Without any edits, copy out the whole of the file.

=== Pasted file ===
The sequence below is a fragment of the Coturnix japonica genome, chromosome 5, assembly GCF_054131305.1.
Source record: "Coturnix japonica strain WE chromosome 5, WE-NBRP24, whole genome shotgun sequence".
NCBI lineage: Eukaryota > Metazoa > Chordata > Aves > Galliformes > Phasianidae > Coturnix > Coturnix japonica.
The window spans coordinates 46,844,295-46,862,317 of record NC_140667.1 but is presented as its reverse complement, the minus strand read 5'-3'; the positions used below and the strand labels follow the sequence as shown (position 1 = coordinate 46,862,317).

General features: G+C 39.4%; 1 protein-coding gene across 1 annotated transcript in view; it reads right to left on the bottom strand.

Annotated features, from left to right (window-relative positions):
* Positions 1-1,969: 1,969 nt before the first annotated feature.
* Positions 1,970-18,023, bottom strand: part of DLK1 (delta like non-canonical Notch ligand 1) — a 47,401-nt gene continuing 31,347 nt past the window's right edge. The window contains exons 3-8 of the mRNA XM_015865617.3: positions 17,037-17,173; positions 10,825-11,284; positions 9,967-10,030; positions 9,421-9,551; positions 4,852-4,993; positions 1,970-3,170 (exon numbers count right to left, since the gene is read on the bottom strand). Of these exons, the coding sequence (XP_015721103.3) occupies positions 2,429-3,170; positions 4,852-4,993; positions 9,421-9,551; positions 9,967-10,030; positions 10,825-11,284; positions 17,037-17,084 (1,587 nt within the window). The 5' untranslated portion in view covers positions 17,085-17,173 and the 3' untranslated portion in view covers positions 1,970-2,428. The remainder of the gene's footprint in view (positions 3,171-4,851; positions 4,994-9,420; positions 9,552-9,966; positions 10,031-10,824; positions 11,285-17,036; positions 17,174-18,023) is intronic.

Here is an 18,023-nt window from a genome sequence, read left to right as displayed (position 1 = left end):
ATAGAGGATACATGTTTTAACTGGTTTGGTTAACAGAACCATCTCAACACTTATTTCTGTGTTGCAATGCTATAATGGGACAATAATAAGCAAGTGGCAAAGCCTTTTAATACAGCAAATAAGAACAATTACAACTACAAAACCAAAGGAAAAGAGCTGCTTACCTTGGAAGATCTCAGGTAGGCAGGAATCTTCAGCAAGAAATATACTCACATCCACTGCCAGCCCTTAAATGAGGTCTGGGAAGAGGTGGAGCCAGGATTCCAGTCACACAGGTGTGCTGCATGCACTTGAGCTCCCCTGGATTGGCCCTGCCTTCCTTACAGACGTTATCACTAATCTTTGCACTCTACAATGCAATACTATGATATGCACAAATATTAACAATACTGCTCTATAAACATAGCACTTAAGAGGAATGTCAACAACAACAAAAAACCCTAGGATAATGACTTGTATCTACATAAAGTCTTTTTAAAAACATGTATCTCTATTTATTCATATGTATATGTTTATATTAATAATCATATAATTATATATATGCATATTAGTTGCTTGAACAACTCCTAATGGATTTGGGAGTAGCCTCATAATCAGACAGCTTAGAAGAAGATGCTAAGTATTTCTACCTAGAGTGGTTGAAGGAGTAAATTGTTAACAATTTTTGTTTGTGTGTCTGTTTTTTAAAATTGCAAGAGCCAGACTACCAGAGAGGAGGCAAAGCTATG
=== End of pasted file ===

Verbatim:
The sequence below is a fragment of the Coturnix japonica genome, chromosome 5, assembly GCF_054131305.1.
Source record: "Coturnix japonica strain WE chromosome 5, WE-NBRP24, whole genome shotgun sequence".
NCBI lineage: Eukaryota > Metazoa > Chordata > Aves > Galliformes > Phasianidae > Coturnix > Coturnix japonica.
The window spans coordinates 46,844,295-46,862,317 of record NC_140667.1 but is presented as its reverse complement, the minus strand read 5'-3'; the positions used below and the strand labels follow the sequence as shown (position 1 = coordinate 46,862,317).

General features: G+C 39.4%; 1 protein-coding gene across 1 annotated transcript in view; it reads right to left on the bottom strand.

Annotated features, from left to right (window-relative positions):
* Positions 1-1,969: 1,969 nt before the first annotated feature.
* Positions 1,970-18,023, bottom strand: part of DLK1 (delta like non-canonical Notch ligand 1) — a 47,401-nt gene continuing 31,347 nt past the window's right edge. The window contains exons 3-8 of the mRNA XM_015865617.3: positions 17,037-17,173; positions 10,825-11,284; positions 9,967-10,030; positions 9,421-9,551; positions 4,852-4,993; positions 1,970-3,170 (exon numbers count right to left, since the gene is read on the bottom strand). Of these exons, the coding sequence (XP_015721103.3) occupies positions 2,429-3,170; positions 4,852-4,993; positions 9,421-9,551; positions 9,967-10,030; positions 10,825-11,284; positions 17,037-17,084 (1,587 nt within the window). The 5' untranslated portion in view covers positions 17,085-17,173 and the 3' untranslated portion in view covers positions 1,970-2,428. The remainder of the gene's footprint in view (positions 3,171-4,851; positions 4,994-9,420; positions 9,552-9,966; positions 10,031-10,824; positions 11,285-17,036; positions 17,174-18,023) is intronic.

Here is an 18,023-nt window from a genome sequence, read left to right as displayed (position 1 = left end):
ATAGAGGATACATGTTTTAACTGGTTTGGTTAACAGAACCATCTCAACACTTATTTCTGTGTTGCAATGCTATAATGGGACAATAATAAGCAAGTGGCAAAGCCTTTTAATACAGCAAATAAGAACAATTACAACTACAAAACCAAAGGAAAAGAGCTGCTTACCTTGGAAGATCTCAGGTAGGCAGGAATCTTCAGCAAGAAATATACTCACATCCACTGCCAGCCCTTAAATGAGGTCTGGGAAGAGGTGGAGCCAGGATTCCAGTCACACAGGTGTGCTGCATGCACTTGAGCTCCCCTGGATTGGCCCTGCCTTCCTTACAGACGTTATCACTAATCTTTGCACTCTACAATGCAATACTATGATATGCACAAATATTAACAATACTGCTCTATAAACATAGCACTTAAGAGGAATGTCAACAACAACAAAAAACCCTAGGATAATGACTTGTATCTACATAAAGTCTTTTTAAAAACATGTATCTCTATTTATTCATATGTATATGTTTATATTAATAATCATATAATTATATATATGCATATTAGTTGCTTGAACAACTCCTAATGGATTTGGGAGTAGCCTCATAATCAGACAGCTTAGAAGAAGATGCTAAGTATTTCTACCTAGAGTGGTTGAAGGAGTAAATTGTTAACAATTTTTGTTTGTGTGTCTGTTTTTTAAAATTGCAAGAGCCAGACTACCAGAGAGGAGGCAAAGCTATG